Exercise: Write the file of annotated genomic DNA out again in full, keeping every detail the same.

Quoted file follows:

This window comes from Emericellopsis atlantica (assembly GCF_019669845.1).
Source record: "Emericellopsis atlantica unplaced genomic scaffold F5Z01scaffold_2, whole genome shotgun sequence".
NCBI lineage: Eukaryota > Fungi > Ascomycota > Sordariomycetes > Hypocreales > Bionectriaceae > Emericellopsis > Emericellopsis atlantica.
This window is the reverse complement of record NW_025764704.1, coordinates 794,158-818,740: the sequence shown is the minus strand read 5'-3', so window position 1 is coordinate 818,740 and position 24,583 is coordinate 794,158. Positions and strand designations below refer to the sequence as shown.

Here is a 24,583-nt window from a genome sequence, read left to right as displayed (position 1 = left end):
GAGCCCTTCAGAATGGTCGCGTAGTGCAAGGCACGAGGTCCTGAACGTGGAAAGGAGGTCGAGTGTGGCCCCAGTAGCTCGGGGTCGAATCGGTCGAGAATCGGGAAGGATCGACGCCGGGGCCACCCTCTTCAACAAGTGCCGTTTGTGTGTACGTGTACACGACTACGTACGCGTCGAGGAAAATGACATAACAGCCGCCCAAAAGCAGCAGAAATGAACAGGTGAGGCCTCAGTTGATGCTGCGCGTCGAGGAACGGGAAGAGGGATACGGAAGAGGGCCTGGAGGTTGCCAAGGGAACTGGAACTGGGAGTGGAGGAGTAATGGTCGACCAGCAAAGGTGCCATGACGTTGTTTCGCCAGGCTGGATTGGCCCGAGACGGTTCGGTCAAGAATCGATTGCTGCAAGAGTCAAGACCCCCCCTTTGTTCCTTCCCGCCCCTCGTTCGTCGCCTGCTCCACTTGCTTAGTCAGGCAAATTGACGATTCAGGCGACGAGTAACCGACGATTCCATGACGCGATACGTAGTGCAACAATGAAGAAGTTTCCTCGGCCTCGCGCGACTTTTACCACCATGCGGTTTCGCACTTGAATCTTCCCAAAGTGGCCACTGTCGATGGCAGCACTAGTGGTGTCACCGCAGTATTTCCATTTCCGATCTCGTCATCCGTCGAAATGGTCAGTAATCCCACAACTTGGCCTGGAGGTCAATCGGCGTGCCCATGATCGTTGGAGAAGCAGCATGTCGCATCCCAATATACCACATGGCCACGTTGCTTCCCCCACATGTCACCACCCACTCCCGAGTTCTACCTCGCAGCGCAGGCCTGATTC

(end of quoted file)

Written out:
This window comes from Emericellopsis atlantica (assembly GCF_019669845.1).
Source record: "Emericellopsis atlantica unplaced genomic scaffold F5Z01scaffold_2, whole genome shotgun sequence".
NCBI lineage: Eukaryota > Fungi > Ascomycota > Sordariomycetes > Hypocreales > Bionectriaceae > Emericellopsis > Emericellopsis atlantica.
This window is the reverse complement of record NW_025764704.1, coordinates 794,158-818,740: the sequence shown is the minus strand read 5'-3', so window position 1 is coordinate 818,740 and position 24,583 is coordinate 794,158. Positions and strand designations below refer to the sequence as shown.

Here is a 24,583-nt window from a genome sequence, read left to right as displayed (position 1 = left end):
GAGCCCTTCAGAATGGTCGCGTAGTGCAAGGCACGAGGTCCTGAACGTGGAAAGGAGGTCGAGTGTGGCCCCAGTAGCTCGGGGTCGAATCGGTCGAGAATCGGGAAGGATCGACGCCGGGGCCACCCTCTTCAACAAGTGCCGTTTGTGTGTACGTGTACACGACTACGTACGCGTCGAGGAAAATGACATAACAGCCGCCCAAAAGCAGCAGAAATGAACAGGTGAGGCCTCAGTTGATGCTGCGCGTCGAGGAACGGGAAGAGGGATACGGAAGAGGGCCTGGAGGTTGCCAAGGGAACTGGAACTGGGAGTGGAGGAGTAATGGTCGACCAGCAAAGGTGCCATGACGTTGTTTCGCCAGGCTGGATTGGCCCGAGACGGTTCGGTCAAGAATCGATTGCTGCAAGAGTCAAGACCCCCCCTTTGTTCCTTCCCGCCCCTCGTTCGTCGCCTGCTCCACTTGCTTAGTCAGGCAAATTGACGATTCAGGCGACGAGTAACCGACGATTCCATGACGCGATACGTAGTGCAACAATGAAGAAGTTTCCTCGGCCTCGCGCGACTTTTACCACCATGCGGTTTCGCACTTGAATCTTCCCAAAGTGGCCACTGTCGATGGCAGCACTAGTGGTGTCACCGCAGTATTTCCATTTCCGATCTCGTCATCCGTCGAAATGGTCAGTAATCCCACAACTTGGCCTGGAGGTCAATCGGCGTGCCCATGATCGTTGGAGAAGCAGCATGTCGCATCCCAATATACCACATGGCCACGTTGCTTCCCCCACATGTCACCACCCACTCCCGAGTTCTACCTCGCAGCGCAGGCCTGATTC